Sultan’s trail (part 4): Enough of Bulgarian mountains – off to Turkey

Distance: 480km |Total: 1,752km

My morning in Kocherinovo started bright and early in order to catch a bus to the monastery. My host told me there is one bus from the village at 7am. Well, it left ten to seven without me. Great i thought, as i was sipping away my coffee at the empty bus stop. But then things came quickly together. A bus to Rila bus station (7.20am) and from there with a smaller bus to the monastery. So here I come…

A visit to Rila Monastery

The monastery is the largest in Bulgaria and probably the most important cultural repository of the country. It was named after its founder, the hermit Ivan od Rila, who lived in a nearby cave in the 10th century. The complex measures 8800qm and reminds me a bit of Montserrat near Barcelona (though transport links for the latter are way superior).

The architecture is pretty impressive and the complex is in a good shape. The museum offers thematic overviews of its own history and overall Bulgarian culture. No fotos allowed.

When i got there i went straight to the church where people were praying and singing. I lit two candles as well to pray for two people close to my heart even though, as a protestant, i am technically in the wrong place (details, details…).

Back to my bike now…

Uphill (UP-UP-UP HILL!) to Bansko

Man i am tired. Twice my route today had me cross mountains. Must have been close to 2000m altitude gain in total. God knows. Feels like 5000 to me anyway.

First up the hills behind Blagoevgrad. All offroad that meant a lot of pushing uphill and incouded a small fall on the downhill bit (not hurt though). My bike is just not made for this kind of stuff. No grip uphill and skidding easy downhill. Leaving that aside, the views were stunning. Loads of goat herders about as well and up top these little things even caused a traffic jam. Well, three madly barking dogs convinced me to stay back anyway.

By 3pm i made it past these hills and had still 26km to go (35ish done). First up lunch that came with a surprise… The guy asked me if i speak spanish. Si señor, a veces 😉 👧🏻. He must have worked in spain for a while and told me about his views on immigration. Must be pretty bad now in germany he said and that he is not a fan of open borders anyway. I guess he joina my old serbian friend with his views. His food was brilliant though. Chicken soup and ‘bob‘ – a white bean & pork dish (the latter is his addition). His wife was probably not with him in Spain for we spoke Russian. Less of a conversation, but helped to make my order easy. I left with a full stomach and compliments for my language skills. Gracias & спасибо to that!

The second hill was better to the extent it was a road. Well, the traffic towards bansko was crazy. Maybe because it was friday and people went for a weekend into the outdoor hub. I don’t care… The way people drive here reminds me of kids games. I have the bigger car and need to go faster. Few slowed down and many blasted right past me.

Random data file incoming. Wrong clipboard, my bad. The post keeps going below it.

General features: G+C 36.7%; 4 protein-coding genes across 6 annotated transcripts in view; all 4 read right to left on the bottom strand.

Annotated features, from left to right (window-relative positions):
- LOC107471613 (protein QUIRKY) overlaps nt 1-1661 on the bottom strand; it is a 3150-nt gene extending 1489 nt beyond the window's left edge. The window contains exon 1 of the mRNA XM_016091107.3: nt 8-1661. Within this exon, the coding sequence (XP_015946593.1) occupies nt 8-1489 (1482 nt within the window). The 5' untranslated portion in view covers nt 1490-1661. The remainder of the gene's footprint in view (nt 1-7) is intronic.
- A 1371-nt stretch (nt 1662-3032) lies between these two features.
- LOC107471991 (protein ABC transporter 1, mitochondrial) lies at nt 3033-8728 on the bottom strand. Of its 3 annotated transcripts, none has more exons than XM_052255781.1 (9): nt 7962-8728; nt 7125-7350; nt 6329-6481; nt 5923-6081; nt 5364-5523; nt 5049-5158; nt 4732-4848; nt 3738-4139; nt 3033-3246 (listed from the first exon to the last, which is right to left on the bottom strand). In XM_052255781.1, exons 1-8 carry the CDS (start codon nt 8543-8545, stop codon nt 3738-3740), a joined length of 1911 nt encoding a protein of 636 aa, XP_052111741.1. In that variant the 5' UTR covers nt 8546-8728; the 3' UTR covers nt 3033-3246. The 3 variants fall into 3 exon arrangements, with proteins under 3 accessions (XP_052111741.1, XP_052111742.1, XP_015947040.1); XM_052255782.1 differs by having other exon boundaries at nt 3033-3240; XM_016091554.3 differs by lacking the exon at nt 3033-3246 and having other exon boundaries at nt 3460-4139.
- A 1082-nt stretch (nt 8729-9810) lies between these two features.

My bigger worry though was the 10km uphill stretch from the the lunch place. It literally never stopped going up. Maybe 100m flat bit once every 2km. I must have used up my swear word allowance for a month. I mean seriously… Does this hill ever end. Everytime you think it has… It goes right up again. I ended up pushing again. Who cares. My legs were tight and tired from the morning already.

Naturally i missed the train i planned to take to get me back on route, as my visit to Bansko was an extra that has taken me further south than planned. Always wanted to see that bulgarian ski resort that i used to mention in my research as one of the problem spots in the real estate crash in eastern europe in 2008ff. So bansko it was for a night though i opted to get some rest instead of exploring the village. Exhausted!

Off to Dimitrovgrad – the bulgarian one

Today is a rest day on the train. Gets me back to plan having added some 200km by visiting Rila & Bansko that has taken me further south rather than east from samokov. The train is a narrow rail one that slowly moves from village to village with the mountains around Bansko slowly disappearing in the back. Great scenery.

I met a Bulgarian man who used to live in Vienna and hence spoke german pretty well. He was helpful sorting tickets and finding a place for the bike on the train (different to serbia, this train doesnt have a bike compartment). He complained that ruthless excess construction has destroyed much of the charm bansko used to have. I agree. Villages nearby are even worse. Happens when governments just look for a quick buck rather than approving only sustainable development. Next step is to further enlarge the ski area… Something the mountains cant entertain very well, the man thinks.

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I arrived in Dimitrovgrad (same name as the last bigger town on the serbian/bulgarian border) by nightfall, ate and followed another disastrous performance of 🇩🇪 losing 3:0 to 🇳🇱… Good night!!!

Touching Greece & into Turkey